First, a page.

Feydeau to Marx to Spike to Python

Occupe toi d’Amelie (1948) a film adaptation of Feydeau’s work . The poster is a fine example of Cromiere’s artwork. Image courtesy of eMoviePoster.

Kevin Brianton

Adjunct Senior Research Fellow, La Trobe University

The streaming services are reviving interest in one of the excellent comedy writing teams of all time: Monty Python, a British team that dominated comedy on television and film from the late 1960s through to the 1980s. It is a pleasure to see the fish slapping scene and the brilliance of the dead parrot sketch. The pythons openly acknowledge their debt to Spike Milligan, and Milligan is clear that the Marx Brothers influenced him. This transatlantic comedic cross-fertilization has produced some astonishing results, and we are all the richer for it.

But possibly, there is a distant French relative to this family tree. Georges Feydeau was France’s leading writer of farces  – which he referred to as “vaudevilles” – since the early 1890s. He wrote about 40. Many critics have noted the similarities between the Marx Brothers and Feydeau.

The New York Times film critic Vincent Canby wrote: “Some people like to talk rather weightily about the similarity in the lunatic logic that dominates the best of the Marx Brothers movies and Georges Feydeau’s elaborate French farces. For Canby, the Marx Brothers movies were collections of brilliant individual routines, almost like a machine gun popping off with no routine running into the other. “While each Feydeau play is a single, breathless routine in itself, designed to be framed by a proscenium arch for a spectator who, sitting in a fixed position, can appreciate the comedy of simultaneous actions and reactions. Canby argued that turning a movie camera on a Feydeau play would destroy its structure.[1]

Canby is relatively dismissive of A Flea In Her Ear (1968), which is a play by Georges Feydeau written in 1907, at the height of the Belle Époque, adapted by John Mortimer and directed by Jacques Charon. Canby’s criticism is valid to a certain extent, but Occupe-toi d’Amelie or “Keep an Eye on Amelie,” directed by Claude Autant-Lara, may give him pause. As Leslie Halliwell noted in his book Halliwell’s Hundred, it begins outside the cinema and does not pause for breath for its entire length. It begins with a running man, and the pace does not slacken for a moment.[2]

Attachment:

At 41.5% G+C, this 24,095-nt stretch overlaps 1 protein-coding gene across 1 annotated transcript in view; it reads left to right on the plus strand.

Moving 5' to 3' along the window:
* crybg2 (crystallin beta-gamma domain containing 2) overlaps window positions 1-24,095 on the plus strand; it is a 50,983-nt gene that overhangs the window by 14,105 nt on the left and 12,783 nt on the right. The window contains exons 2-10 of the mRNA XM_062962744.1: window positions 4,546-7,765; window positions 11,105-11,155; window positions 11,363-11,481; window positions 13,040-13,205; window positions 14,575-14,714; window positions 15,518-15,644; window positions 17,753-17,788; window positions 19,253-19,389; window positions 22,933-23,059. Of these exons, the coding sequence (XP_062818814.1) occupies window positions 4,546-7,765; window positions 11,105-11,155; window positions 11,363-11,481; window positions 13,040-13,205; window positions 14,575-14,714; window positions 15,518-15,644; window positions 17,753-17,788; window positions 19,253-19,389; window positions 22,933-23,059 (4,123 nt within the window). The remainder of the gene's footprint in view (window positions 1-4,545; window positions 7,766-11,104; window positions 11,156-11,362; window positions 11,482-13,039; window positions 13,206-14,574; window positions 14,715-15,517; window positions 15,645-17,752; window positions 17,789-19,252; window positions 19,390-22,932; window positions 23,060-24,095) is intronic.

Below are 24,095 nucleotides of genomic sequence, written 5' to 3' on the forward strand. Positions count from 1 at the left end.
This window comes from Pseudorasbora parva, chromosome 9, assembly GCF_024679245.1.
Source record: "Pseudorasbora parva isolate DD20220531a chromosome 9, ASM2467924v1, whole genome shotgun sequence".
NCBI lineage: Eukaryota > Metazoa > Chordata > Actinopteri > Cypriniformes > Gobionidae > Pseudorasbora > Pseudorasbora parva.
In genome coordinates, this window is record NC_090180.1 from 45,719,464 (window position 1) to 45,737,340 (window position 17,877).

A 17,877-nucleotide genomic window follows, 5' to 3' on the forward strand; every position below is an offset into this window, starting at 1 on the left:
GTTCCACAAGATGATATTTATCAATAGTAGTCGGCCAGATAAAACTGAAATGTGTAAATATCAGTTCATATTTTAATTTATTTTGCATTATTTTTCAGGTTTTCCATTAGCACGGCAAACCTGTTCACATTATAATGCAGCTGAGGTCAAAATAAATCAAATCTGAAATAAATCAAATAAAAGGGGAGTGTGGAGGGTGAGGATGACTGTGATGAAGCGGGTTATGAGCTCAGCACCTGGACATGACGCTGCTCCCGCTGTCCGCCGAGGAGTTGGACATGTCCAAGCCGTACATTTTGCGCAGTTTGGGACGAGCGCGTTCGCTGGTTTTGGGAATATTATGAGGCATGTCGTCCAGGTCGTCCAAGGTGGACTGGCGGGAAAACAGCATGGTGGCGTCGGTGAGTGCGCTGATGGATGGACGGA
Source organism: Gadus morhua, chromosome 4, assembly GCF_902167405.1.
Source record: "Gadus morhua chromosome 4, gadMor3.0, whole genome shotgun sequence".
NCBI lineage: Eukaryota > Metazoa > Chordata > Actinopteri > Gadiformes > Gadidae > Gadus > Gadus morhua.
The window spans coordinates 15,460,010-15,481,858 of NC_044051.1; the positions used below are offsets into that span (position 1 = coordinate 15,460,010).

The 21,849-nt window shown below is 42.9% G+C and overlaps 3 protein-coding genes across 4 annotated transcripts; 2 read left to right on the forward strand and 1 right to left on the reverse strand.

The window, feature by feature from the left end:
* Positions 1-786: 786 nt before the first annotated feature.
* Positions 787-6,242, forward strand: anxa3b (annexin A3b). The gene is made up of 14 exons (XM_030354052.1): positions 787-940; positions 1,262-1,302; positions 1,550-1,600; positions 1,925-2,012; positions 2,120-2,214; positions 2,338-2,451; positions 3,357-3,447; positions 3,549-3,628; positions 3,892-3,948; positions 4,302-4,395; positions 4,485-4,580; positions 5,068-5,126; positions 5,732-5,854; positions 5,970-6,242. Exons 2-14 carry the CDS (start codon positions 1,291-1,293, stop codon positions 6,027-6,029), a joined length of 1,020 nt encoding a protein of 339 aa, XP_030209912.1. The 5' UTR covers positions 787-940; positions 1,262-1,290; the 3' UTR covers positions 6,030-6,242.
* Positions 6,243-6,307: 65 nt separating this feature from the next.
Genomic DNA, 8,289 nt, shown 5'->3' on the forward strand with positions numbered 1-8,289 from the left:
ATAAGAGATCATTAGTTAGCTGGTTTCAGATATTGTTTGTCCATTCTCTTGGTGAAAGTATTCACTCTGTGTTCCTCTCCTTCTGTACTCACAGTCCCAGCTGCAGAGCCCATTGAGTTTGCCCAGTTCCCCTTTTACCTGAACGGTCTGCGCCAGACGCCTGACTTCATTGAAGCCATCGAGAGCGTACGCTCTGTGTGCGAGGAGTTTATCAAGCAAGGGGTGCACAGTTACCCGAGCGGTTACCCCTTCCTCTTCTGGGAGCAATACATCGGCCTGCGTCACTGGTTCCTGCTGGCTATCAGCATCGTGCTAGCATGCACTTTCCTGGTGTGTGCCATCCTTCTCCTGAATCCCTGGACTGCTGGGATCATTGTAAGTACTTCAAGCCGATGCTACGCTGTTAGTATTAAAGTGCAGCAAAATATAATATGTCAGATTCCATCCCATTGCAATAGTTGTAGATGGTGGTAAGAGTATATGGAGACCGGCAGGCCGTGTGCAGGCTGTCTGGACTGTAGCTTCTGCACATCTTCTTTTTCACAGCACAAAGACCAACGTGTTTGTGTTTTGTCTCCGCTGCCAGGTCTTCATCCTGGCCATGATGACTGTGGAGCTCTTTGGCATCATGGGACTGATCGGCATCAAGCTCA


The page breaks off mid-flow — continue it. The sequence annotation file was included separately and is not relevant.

In 1948, after the revival of the play Occupe-toi d’Amelie, Autant-Lara began adapting the famous play by Feydeau, in collaboration with Jean Aurenche and Pierre Bost. The authors decided to develop the characters in a contemporary context, rather than the turn of the century. It was located at the Palais-Royal theater. In the film, Parisian cocotte (Danielle Darrieux) agrees to a mock marriage ceremony, and in turn, is deceived by an actual ceremony, but manages to outwit a fate worse than death – middle-class respectability. Claude Autant-Lara’s direction is very fast, a surprising change of pace from his other work, such as The Red and Black, which also starredDanielle Darrieux.

It is hard to know if the Marx Brothers were aware of the Feydeau farces. They all appeared in Vaudeville for many years and moved to the theatre. The door to Hollywood opened when sound was introduced. It is hard to imagine the Marx Brothers without sound. So it is entirely possible that they were aware of the plays. Feydeau’s The Girl from Maxim’s was in Broadway in 1899, when the Marx Brother were infants. But The Girl from Montmartre ran from August 1912 to April 1913, and Breakfast in Bed had appeared on Broadway in 1920. In 1924, the Marx Brothers appeared on Broadway, but Feydeau’s plays could have been an influence, as they had been in Vaudeville since 1905.[3]

What is certain is that they both draw from the same well of anarchic comedy. There is one scene where lines between the play and the audience are blurred and then erased. The same idea would appear in the Marx Brothers, Spike Milligan and eventually Monty Python. Maybe a long bow, but who knows.

People interested in Occupe Toi Amelie can easily find the DVD, but like many French films, it isn’t easy to source it with English subtitles.


[1] Vincent, Canby, “Screen: ‘Flea in Her Ear’: Charon Directs Movie of a Play by Feydeau,” New York Times, 28 November, 1968.

[2] Halliwell, Leslie. Halliwell’s Hundred : A Nostalgic Choice of Films from the Golden Age. London ; New York: Granada, 1982, 243- 246.

[3] Internet Broadway database, https://www.ibdb.com/broadway-cast-staff/georges-feydeau-5878, accessed on 4 September 2020.

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